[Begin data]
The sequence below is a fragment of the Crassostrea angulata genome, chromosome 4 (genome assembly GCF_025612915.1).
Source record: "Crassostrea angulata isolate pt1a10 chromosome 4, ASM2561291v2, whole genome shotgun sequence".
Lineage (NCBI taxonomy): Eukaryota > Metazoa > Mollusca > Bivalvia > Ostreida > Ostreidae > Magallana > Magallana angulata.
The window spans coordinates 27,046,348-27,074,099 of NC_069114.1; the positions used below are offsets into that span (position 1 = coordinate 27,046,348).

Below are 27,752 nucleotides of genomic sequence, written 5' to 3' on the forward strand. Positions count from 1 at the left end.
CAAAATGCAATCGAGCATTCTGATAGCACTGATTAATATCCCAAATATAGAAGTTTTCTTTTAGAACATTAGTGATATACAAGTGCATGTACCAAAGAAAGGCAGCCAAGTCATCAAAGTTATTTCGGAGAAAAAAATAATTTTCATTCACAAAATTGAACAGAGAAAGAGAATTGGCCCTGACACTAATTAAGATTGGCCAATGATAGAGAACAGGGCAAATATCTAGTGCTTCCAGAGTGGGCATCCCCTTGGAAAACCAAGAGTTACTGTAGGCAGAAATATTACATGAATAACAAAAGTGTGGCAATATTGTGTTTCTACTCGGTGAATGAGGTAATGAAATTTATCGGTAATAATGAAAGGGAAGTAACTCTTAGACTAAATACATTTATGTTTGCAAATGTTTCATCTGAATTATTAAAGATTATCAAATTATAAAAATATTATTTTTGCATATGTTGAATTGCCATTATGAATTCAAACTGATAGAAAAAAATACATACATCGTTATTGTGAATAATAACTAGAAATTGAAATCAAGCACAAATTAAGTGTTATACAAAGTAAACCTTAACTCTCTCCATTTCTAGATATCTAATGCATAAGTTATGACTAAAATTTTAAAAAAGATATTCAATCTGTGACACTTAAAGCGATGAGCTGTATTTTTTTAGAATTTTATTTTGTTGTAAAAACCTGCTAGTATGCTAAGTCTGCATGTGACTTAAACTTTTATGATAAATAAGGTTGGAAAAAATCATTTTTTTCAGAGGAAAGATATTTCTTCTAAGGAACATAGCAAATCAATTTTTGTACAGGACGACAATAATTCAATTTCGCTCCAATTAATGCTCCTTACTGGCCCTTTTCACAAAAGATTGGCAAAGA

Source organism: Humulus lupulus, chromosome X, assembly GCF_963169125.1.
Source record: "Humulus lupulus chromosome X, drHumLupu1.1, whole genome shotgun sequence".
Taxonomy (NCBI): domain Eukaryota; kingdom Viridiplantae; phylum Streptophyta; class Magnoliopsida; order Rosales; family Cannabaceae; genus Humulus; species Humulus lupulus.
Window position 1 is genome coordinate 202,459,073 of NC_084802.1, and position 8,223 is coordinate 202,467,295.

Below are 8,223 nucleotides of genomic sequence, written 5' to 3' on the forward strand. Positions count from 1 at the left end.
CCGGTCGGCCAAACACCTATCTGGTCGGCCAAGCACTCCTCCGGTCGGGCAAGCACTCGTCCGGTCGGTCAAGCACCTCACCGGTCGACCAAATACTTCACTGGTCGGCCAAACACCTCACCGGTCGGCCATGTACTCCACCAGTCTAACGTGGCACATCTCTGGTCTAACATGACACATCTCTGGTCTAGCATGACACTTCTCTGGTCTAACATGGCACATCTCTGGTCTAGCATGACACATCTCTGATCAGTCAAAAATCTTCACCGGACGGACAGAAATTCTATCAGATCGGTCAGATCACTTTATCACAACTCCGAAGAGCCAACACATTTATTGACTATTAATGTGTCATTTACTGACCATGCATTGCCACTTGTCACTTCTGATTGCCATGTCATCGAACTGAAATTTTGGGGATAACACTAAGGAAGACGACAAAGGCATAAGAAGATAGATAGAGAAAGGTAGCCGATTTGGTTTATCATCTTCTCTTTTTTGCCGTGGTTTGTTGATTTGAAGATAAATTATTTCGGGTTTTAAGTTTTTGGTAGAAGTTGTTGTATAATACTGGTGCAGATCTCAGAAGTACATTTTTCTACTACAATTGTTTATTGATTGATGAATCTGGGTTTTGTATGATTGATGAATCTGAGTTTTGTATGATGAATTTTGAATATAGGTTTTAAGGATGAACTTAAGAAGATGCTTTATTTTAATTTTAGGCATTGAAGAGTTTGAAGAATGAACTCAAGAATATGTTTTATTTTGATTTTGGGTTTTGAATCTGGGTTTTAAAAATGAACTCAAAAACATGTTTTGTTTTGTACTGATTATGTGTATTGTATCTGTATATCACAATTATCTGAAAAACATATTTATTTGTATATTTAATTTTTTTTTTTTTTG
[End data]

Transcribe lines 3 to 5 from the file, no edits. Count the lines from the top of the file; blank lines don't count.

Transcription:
Lineage (NCBI taxonomy): Eukaryota > Metazoa > Mollusca > Bivalvia > Ostreida > Ostreidae > Magallana > Magallana angulata.
The window spans coordinates 27,046,348-27,074,099 of NC_069114.1; the positions used below are offsets into that span (position 1 = coordinate 27,046,348).

Below are 27,752 nucleotides of genomic sequence, written 5' to 3' on the forward strand. Positions count from 1 at the left end.